Monday, July 17, 2017

Coldplay - A Head full of Dreams Tour (Cardiff, 10th July 2017)

I've been following Coldplay since their Parachutes album came out almost two decades ago. They have steadily grown from plucky indie band to global phenomenon - currently touring the world with a vibrant, impressive stage show equal to other big bands. I know it's not 'cool' to like Coldplay, which is always the way with successful bands. No doubt the hipsters look upon them with great disdain, but I actually do like their music (there, I said it!) and I've liked the way their sound has evolved over the years.

I must admit I wasn't overly excited about seeing them, though. I was looking forward to it, don't get me wrong, just not in the way an obsessive fan might have been. I saw it as a 'fun night out' rather than an 'experience' to tell my grandchildren.

Once things got going, however, I was really glad I came (despite the horrible rain and the lengthy queues). We were up in the gods, literally the last row in the back at the top. A good vantage to see the whole spectacle, but a bit far away to see any detail (plus the giant scoreboard blocked some of the view - see picture). At least we could stand without upsetting anyone and had somewhere to put our stuff behind our seats.

Chris Martin and co. played their most well-known hits, from the first single that catapulted them into the limelight (Yellow) to their most recent ode to positivity and hopefulness (Up and Up).

Whilst the stage and lighting were fairly typical for your big act stadium gig (although very good of course), the standout element was the light-up wrist bands worn by the audience. Alas, we were too late to have one ourselves because they'd all gone by the time we'd arrived. Even so, the effect was striking, bathing the entire arena in whatever colour or colours had been commanded by the production team (e.g. the colour yellow for 'Yellow' obviously).

I didn't know that Coldplay's guitarist Jonny Buckland grew up in North Wales (he was born in London) so it was nice to learn on the night that they had a Welsh connection (even though they haven't played here for seventeen years), which was milked quite a lot. Chris Martin apologised for taking so long to come back to play here and he even performed a little ditty about Jonny and Wales (I can't remember the lyrics exactly). Not only that, they signed off with a rendition of the Welsh national anthem (Hen Wlad Fy Nhadau), accompanied by a couple of choir singers. Turns out Rob Brydon did the honours the day after at their second Cardiff performance. A bit random, but fun all the same.

Having not been to a big concert for a few years (the last one was U2 at the then-called Millennium Stadium in 2009), the presence of smartphones in the audience was really noticeable. A lot of people (myself included) were filming the show, which is admittedly kind of odd.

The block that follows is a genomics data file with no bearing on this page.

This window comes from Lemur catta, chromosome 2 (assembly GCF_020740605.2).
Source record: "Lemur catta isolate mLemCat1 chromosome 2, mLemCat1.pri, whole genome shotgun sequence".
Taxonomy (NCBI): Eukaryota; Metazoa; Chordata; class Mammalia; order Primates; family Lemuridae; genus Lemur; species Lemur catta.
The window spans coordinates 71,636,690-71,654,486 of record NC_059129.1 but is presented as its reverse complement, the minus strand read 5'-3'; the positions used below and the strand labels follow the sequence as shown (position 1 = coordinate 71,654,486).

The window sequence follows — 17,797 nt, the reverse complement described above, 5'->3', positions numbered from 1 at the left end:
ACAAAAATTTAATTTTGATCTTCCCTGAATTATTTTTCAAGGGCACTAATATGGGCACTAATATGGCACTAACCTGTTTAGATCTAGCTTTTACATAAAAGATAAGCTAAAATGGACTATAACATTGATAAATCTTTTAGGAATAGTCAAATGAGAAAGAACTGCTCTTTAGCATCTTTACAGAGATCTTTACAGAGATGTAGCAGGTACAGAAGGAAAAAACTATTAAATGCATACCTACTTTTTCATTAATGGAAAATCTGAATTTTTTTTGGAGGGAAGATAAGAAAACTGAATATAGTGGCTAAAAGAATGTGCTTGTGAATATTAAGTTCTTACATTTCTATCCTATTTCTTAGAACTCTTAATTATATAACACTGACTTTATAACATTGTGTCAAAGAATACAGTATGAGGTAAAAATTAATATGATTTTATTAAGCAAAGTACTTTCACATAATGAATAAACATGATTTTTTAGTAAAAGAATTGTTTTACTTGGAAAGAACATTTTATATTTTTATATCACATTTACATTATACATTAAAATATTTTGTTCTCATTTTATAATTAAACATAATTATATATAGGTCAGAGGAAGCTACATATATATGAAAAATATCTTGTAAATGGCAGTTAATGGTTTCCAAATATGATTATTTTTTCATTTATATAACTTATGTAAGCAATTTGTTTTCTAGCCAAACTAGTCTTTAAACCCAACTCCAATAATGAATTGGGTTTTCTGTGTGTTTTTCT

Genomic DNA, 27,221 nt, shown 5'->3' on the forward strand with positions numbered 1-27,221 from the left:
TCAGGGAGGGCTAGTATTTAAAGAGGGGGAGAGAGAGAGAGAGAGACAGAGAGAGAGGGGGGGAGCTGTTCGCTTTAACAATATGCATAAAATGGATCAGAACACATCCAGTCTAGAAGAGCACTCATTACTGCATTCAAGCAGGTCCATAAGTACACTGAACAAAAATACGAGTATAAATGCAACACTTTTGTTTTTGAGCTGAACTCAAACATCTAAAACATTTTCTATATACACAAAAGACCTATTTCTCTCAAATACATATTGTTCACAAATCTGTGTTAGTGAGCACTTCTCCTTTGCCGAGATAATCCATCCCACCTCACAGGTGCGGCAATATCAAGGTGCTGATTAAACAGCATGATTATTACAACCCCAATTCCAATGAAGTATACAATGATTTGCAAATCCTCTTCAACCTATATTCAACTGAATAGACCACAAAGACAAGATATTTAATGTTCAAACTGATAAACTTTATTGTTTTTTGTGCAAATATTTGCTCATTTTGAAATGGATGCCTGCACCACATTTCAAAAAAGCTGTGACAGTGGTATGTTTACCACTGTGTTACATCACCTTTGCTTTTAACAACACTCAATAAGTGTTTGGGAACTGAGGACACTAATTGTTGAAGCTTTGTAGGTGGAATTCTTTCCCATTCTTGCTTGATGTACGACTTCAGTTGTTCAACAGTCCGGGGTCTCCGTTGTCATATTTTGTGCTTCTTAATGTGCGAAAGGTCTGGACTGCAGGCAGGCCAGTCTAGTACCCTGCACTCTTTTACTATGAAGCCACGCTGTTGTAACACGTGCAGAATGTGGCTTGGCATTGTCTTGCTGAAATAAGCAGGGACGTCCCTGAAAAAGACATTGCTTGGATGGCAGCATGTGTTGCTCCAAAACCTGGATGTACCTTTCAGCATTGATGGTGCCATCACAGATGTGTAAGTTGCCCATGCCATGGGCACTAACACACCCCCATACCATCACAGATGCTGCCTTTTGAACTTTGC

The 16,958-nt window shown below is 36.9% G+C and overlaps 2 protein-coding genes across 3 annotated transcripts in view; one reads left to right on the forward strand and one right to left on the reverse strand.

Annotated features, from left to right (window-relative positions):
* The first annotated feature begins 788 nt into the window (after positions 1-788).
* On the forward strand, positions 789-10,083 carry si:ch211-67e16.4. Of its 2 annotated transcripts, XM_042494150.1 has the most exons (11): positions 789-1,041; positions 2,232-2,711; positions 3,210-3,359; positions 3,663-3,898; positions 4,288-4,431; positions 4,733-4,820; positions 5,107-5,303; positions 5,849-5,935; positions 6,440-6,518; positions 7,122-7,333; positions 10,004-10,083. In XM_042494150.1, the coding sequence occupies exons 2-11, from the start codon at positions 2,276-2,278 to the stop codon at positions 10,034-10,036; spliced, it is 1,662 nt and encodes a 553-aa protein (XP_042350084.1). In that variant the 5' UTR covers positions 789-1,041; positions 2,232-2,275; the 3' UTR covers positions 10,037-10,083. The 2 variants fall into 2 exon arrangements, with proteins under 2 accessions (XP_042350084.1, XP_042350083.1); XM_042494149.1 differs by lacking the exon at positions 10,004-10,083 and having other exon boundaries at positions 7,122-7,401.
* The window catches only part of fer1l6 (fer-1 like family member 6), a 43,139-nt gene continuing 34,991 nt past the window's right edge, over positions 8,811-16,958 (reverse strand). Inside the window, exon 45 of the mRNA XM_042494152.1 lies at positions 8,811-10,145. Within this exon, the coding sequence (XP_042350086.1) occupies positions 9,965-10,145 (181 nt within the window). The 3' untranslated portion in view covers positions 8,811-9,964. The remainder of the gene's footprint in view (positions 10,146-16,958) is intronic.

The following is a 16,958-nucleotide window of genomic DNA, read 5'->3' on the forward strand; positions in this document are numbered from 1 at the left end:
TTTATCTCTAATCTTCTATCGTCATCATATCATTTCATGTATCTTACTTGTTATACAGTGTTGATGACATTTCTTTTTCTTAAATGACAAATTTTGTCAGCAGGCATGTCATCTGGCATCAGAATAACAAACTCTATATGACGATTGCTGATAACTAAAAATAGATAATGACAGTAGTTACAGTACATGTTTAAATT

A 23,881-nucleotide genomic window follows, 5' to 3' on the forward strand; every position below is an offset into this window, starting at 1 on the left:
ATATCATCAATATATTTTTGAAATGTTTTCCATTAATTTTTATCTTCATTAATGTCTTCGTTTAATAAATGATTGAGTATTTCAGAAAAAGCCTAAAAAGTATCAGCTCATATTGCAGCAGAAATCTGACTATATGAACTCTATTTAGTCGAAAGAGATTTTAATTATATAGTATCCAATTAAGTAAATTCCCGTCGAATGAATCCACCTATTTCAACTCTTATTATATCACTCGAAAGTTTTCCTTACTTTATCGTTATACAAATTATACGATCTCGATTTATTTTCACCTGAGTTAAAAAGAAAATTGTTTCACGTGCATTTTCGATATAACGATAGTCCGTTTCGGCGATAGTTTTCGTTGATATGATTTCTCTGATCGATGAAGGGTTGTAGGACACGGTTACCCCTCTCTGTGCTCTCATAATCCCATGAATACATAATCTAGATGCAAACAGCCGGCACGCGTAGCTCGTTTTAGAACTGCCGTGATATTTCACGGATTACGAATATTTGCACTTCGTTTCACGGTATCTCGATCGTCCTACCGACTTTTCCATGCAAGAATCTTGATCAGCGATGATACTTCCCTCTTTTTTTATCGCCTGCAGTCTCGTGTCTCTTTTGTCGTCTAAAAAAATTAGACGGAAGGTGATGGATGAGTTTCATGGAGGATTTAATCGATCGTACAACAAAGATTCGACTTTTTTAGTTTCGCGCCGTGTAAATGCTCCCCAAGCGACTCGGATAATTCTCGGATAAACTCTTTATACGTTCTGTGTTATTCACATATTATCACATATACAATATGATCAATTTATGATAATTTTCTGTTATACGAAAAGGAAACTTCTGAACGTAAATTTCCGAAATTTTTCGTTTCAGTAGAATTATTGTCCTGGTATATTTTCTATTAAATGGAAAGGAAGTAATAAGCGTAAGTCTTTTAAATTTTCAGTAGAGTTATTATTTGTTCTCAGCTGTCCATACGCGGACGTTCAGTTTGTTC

I guess it's a natural reaction these days, to capture something you are enjoying, but I think if you're filming something instead of actually experiencing it then you're kind of wasting your money. I did resist the urge to film everything. I just wanted to capture clips (because I knew the experience would be fleeting and wanted to capture at least something of what I'd seen), but made sure I wasn't watching the whole thing through my screen.

At some point during the show, Chris did plead with everyone to put their phones down and just enjoy the moment. He said we could film anything we wanted after, so he wasn't too concerned about people stealing his music.

I've seen a lot of people sharing their videos on Facebook and Coldplay are posting videos from the tour all the time on their page (filmed via smartphone or something similar), so I guess they don't really care about copyright, which is the other issue I was curious about now that smartphones are ubiquitous.

It's something that's impossible to control, given that almost eveyone has a portable TV studio in their pocket these days (ain't that right, Doc Brown?), so I guess the record labels rely on the fact that playing it back on a smartphone will never be the same as experiencing it in person or watching the concert recorded and edited by a professional production crew. If anything, allowing people to record and share their concert videos is just another marketing tool to promote the band.

So, well done and thank you Coldplay for a memorable show. I hope you come back to Wales again - just don't wait seventeen years next time!

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